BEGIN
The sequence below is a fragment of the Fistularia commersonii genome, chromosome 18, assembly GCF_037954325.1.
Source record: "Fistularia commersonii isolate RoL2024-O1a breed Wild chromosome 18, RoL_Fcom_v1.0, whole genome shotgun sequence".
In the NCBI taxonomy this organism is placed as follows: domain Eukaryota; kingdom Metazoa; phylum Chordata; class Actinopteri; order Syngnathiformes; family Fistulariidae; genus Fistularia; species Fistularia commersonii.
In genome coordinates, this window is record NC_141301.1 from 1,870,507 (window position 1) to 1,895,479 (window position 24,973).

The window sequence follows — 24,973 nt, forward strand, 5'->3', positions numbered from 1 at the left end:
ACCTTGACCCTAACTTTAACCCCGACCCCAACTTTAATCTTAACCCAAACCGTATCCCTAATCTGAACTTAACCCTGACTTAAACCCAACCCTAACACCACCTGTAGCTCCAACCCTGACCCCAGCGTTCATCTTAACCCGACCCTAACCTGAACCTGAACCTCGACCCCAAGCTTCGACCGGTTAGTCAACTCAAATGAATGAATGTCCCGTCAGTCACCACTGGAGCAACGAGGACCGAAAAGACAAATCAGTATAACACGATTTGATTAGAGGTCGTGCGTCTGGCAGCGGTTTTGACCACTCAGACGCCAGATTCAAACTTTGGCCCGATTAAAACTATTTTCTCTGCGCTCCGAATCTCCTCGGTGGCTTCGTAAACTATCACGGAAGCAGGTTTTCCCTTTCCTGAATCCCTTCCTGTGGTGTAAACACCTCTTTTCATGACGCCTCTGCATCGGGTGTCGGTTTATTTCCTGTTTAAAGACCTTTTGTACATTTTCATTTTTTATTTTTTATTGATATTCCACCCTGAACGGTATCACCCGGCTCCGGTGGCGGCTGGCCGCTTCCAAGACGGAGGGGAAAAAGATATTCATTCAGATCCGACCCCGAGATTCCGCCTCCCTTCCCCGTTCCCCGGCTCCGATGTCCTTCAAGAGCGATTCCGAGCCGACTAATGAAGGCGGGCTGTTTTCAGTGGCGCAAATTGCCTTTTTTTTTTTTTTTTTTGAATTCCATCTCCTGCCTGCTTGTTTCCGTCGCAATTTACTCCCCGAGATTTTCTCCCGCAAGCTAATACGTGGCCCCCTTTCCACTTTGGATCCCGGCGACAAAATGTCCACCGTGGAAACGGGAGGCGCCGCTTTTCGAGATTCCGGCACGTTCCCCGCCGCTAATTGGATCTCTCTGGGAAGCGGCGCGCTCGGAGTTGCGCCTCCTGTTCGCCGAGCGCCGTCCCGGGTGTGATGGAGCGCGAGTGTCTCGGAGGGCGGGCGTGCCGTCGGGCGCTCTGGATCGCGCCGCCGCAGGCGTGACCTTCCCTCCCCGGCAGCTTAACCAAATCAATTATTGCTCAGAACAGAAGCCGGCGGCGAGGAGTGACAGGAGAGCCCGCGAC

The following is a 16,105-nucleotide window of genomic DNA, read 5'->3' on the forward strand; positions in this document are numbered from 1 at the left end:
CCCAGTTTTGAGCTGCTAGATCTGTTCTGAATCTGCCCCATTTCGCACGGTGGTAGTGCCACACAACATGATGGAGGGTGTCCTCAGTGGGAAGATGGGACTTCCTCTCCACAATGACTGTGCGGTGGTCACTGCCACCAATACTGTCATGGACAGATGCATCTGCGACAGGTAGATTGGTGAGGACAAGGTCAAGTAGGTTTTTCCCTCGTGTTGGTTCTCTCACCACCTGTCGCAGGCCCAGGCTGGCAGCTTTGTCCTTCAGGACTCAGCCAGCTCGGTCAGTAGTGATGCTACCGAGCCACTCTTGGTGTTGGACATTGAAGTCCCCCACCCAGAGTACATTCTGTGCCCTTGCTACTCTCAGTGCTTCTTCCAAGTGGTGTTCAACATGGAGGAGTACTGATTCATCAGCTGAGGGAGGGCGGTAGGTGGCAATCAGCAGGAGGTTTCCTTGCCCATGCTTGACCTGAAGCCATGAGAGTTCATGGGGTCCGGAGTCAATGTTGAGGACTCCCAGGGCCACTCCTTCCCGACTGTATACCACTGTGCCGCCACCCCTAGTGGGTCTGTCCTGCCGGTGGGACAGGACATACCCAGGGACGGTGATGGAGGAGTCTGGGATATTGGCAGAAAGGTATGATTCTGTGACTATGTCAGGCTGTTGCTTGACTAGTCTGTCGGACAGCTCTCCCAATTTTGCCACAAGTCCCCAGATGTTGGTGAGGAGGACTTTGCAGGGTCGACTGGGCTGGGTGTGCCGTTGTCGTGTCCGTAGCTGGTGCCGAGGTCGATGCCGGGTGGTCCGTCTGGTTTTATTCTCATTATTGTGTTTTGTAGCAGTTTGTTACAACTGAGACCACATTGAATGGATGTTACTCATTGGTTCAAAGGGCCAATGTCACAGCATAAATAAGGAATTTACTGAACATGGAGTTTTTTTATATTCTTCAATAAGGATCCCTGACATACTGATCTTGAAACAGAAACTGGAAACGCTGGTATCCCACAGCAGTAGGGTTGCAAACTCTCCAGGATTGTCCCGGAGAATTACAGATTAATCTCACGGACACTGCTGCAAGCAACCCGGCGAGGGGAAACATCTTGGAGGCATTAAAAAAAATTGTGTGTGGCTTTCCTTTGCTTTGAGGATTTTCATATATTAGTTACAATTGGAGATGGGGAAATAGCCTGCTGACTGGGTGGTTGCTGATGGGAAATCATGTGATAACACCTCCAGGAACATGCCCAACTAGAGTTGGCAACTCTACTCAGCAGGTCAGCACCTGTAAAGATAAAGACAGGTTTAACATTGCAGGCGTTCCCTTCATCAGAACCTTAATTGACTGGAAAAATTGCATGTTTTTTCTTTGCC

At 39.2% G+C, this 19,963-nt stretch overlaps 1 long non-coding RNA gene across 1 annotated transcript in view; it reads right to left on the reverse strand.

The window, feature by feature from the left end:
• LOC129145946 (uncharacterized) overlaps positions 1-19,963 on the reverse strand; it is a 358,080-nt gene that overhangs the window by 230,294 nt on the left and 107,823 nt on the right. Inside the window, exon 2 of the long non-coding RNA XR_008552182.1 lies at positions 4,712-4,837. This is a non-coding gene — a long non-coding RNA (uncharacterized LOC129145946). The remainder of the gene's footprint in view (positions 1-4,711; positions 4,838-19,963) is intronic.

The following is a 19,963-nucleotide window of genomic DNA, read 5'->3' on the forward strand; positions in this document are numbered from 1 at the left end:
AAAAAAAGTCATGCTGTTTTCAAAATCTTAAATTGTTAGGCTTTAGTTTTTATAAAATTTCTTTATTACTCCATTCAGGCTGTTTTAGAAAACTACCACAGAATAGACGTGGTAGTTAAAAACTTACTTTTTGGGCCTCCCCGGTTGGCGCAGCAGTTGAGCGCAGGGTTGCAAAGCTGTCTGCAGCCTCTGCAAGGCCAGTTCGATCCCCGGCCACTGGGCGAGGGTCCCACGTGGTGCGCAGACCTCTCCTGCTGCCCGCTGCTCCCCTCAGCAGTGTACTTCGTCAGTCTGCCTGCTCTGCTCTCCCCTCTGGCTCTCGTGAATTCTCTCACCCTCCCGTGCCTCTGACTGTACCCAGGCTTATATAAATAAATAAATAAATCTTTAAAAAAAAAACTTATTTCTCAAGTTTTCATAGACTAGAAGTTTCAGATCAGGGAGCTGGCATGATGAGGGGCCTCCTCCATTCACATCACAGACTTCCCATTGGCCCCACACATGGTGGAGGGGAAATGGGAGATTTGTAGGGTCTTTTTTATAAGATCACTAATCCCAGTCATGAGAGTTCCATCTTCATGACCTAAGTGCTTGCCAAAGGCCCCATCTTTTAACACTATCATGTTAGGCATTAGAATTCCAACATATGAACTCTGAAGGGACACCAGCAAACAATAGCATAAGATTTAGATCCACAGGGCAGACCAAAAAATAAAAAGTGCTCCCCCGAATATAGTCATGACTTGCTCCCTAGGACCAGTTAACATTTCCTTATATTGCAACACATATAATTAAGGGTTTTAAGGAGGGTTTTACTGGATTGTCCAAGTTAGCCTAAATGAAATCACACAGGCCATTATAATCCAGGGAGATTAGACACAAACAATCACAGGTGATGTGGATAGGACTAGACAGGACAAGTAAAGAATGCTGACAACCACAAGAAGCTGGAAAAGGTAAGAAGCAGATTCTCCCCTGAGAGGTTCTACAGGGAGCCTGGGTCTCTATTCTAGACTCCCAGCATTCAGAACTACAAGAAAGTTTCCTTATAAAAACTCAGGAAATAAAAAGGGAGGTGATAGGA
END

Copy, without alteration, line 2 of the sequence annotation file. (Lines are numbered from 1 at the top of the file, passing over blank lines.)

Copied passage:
Source record: "Fistularia commersonii isolate RoL2024-O1a breed Wild chromosome 18, RoL_Fcom_v1.0, whole genome shotgun sequence".